Westward Bound

Pam’s Pictorama Post: I am starting this post while on a plane to Denver. Some Pictorama followers know I sent an advance post yesterday, written last week. Today I am using my plane leisure time to share a missive for tomorrow. (I don’t want anyone to have to face Sunday morning without a Pictorama post!)

Those of you who do the full Monty and follow me on social media know that it was a tough week. Our beloved Blackie spent five days in kitty ICU for a diabetic episode which appears to have been brought in by an underlying infection – maybe a UTI or pancreatitis. He was, in the words of one friend, a VERY sick kitty.

I am pleased to report that with the amazing work of the vets at the Animal Medical Center he pulled through and we were able to bring him home last night.

Vet’s office when visiting Blackie the other night. He kept looking for a way to make a break for it.

He roamed our 600 square feet with wide eyed awe. He gave me head butts and purrs as the familiarity enveloped him and he relaxed into it. Blackie was one happy cat! Kim gave him a bowl of tuna and he tucked in for his first real meal in days although he was only able to consume about a third of a can.

After couch time with us he retired to bed with Kim and spent the entire night tucked and purring, between us (moving to occasionally perch on top of one of us) much as he had nine years ago on the day we got him. After a day of his hiding in a scary new place I woke to find a tiny kitten Blackie sound asleep between us in the middle of the night. Last night his little engine went purr all night, rising occasional and then falling to a reassuring rumble.

Blackie from several months ago.

He came home with an alarming number of medications and devices however. I feel awful that I had to leave it all to Kim at 5:30 am when the car service arrived today take me to the airport. It was very hard to leave them this morning and I have checked in with Kim several times. Poor Mr. Blackie has a long way to go, but we’re hoping for the best.

Nonetheless, off to La Guardia I went for an early flight to Denver. I agreed to be here at this conference for work months ago and little did I know how hard it would be. But I am pleased that with some of La Guardia’s terminals finally complete at least I no longer waded through puddles, endless broken paths and construction. A cheerful Indian man was my driver and he kept me from getting weepy about leaving home.

Sunset and incoming storm tonight in Denver.

The hotel is an enormous family resort with a Princess/Pirate theme going on. I landed in a heap only to find not only was my room not ready (I was early and had expected that), but the final night of my stay was mysteriously missing. Discouraging. I called Kim and then parked in various locales to take care of some work calls – I was minus wifi and was frustrated at not being able to post my Pictorama until late.

The resort is on a desert plot of land with not much visible in any direction – a little like landing on the moon. I walked outside briefly to get the lay of the land for a run tomorrow and was disappointed that it was pretty much concrete all around. Someone mentioned trails across the street so we’ll see. More to come, but now a nap!

Mr. Softee Summer

Pam’s Pictorama Post: By the time you read this I will be heading to Denver for a conference having left at the crack of dawn. However, I leave this summery post in my place. Today’s ice cream post is a bookend of sorts to last week’s running in the heat. One advantage of running through the summer is it allows for the consumption of a certain amount of ice cream.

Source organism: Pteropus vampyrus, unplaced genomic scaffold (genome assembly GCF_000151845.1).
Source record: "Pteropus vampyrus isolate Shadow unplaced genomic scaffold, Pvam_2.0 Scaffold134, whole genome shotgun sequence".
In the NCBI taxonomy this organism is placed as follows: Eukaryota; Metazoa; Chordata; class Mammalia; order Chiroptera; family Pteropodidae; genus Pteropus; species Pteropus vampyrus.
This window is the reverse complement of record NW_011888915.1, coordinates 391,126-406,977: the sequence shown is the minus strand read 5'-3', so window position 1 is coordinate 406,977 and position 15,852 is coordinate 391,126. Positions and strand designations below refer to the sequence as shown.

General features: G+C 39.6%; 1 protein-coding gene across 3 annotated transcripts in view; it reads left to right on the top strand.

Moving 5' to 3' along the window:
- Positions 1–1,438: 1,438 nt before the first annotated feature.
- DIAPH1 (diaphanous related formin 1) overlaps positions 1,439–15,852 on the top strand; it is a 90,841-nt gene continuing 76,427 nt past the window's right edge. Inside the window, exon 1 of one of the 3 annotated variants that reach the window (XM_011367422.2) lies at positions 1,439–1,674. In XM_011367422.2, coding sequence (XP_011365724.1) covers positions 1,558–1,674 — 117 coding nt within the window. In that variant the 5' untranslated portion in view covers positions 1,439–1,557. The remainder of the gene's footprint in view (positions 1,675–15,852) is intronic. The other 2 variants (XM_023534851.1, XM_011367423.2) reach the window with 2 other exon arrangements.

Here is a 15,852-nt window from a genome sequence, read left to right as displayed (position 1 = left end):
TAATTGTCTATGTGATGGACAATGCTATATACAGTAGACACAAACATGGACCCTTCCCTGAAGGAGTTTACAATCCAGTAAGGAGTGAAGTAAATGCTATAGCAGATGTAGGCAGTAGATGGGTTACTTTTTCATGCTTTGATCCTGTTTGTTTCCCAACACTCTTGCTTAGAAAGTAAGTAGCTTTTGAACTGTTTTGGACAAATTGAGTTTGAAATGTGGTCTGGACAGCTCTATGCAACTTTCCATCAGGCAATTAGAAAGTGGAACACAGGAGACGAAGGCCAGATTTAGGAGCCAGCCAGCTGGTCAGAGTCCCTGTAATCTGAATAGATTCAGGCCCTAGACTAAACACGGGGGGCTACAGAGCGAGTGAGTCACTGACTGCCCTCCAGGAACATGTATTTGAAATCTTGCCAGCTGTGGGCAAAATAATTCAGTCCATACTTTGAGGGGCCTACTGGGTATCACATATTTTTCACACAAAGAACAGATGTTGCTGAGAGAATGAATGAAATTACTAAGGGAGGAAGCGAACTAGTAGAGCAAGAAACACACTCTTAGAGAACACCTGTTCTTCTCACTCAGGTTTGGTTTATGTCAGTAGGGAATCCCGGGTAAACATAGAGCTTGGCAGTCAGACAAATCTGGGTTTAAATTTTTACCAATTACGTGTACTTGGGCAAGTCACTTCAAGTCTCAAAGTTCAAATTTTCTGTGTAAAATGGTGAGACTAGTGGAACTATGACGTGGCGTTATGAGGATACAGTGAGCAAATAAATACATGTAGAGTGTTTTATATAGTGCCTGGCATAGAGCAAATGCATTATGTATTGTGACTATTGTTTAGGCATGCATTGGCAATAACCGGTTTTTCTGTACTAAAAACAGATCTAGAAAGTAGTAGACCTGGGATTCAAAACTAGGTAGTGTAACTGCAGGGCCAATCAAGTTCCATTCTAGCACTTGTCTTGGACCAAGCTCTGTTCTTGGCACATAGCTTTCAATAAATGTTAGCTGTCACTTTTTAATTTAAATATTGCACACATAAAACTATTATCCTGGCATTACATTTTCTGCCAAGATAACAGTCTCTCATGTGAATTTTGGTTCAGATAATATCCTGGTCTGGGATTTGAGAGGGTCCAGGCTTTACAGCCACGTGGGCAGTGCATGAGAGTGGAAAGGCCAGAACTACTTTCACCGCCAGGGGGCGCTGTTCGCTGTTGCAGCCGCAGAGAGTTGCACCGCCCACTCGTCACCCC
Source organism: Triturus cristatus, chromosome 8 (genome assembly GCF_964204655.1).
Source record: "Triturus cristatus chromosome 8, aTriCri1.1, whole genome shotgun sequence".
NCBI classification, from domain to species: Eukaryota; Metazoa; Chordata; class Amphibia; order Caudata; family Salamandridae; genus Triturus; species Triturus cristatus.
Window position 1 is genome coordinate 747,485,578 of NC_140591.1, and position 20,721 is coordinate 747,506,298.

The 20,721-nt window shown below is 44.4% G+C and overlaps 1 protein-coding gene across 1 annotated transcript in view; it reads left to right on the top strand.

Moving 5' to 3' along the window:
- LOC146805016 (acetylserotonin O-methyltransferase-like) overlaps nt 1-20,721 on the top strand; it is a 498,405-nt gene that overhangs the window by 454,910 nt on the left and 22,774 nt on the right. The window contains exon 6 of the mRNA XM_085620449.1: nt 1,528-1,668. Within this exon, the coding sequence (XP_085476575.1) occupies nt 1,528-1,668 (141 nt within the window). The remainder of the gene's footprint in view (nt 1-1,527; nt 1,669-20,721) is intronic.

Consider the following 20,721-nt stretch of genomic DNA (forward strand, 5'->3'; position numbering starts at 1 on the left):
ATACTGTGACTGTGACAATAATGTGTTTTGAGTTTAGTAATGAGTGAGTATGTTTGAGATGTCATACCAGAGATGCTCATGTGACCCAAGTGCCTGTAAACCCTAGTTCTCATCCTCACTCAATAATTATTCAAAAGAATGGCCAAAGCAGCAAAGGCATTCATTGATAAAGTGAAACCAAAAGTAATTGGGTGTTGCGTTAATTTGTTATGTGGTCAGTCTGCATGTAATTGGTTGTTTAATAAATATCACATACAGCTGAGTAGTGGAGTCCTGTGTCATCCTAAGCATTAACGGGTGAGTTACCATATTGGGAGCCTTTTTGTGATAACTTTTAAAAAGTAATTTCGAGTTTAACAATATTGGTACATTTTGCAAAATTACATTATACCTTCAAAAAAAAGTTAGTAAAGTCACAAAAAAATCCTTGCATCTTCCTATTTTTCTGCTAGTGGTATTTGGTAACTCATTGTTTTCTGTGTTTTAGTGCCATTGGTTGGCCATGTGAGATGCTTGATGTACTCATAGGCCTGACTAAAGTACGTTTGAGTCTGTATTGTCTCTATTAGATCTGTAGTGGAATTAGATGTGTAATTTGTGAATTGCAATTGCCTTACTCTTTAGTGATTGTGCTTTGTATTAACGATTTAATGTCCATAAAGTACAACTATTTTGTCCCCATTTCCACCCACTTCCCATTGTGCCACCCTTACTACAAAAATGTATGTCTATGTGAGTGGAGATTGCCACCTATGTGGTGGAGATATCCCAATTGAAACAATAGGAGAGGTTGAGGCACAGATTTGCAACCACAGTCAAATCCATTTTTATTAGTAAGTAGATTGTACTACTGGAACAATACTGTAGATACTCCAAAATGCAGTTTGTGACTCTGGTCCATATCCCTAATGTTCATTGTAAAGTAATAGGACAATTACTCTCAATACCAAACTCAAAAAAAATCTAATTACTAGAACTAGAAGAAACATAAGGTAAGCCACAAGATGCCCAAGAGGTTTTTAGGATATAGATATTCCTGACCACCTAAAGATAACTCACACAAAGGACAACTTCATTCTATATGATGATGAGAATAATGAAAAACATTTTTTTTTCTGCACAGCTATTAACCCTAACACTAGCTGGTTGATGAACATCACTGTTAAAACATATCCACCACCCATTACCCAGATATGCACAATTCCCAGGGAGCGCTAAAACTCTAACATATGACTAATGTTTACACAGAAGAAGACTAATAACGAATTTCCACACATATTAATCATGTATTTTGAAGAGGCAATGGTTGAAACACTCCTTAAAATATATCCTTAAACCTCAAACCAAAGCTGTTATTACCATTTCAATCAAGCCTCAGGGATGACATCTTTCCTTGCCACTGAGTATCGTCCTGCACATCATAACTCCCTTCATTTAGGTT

Long time Pictorama readers (and well, anyone who knows me) are aware that I have a serious soft spot for ice cream. In my world ice cream has no calories and if ice cream is available it should be eaten. Therefore, I generally do not keep it in the house, although this seems to have only a marginal impact on my consumption.

Ryan’s homemade ice cream. Hard to beat!

My taste preferences are eclective – I am not an ice cream snob in the least – however, if you say salted caramel my ears will perk up. But I like a soft serve cone, a bowl of strawberry from a local creamery or something more exotic at a restaurant making their own all equally.

I appear to have inherited my love of ice cream from my father and his affection for it was documented in a very popular post which can be found here. Dad was always up for a trip to the local Dairy Queen and usually had a container or two tucked into the freezer, especially in his advancing years. He went from being a plain chocolate guy to having a distinct preference for exotic flavors with bits of candy bar or cookie. I started as a vanilla girl and now like, well, more or less all of it.

The New Jersey version of my habit is largely centered around trips to Ryan’s whose homemade ice cream I only discovered several years ago. Their strawberry is epic and when the peaches ripen the peach is just heaven. Although if time does not permit a trip out to Ryan’s I might talk my friend Suzanne into a much closer trip to Carvel. When dad was alive Father’s Day and his birthday were often celebrated with a Carvel, Fudgie the Whale of a Cake. Jolly blue icing bits in the one I remember and yummy chocolate crumbly bits.

Fudgie the Whale. I remember some of the piping as blue though…

For many years there was a Carvel near me here in Manhattan, on the corner of 85th and First Avenue, although sadly there is a Starbucks there now. I would stop in for the occasional cone, but they were too far from the office to grab a party cake there. (I did used to bring ice cream to the office at the Met sometimes, but needed to buy it closer – ice cream sandwiches did surprisingly well for delivery, re-freezing and consumption. I would also occasionally grab one or two other people and go across the street where a Mr. Softee is resident for the summer and buy dripping ice cream treats for whoever was knocking around the office on a summer afternoon.)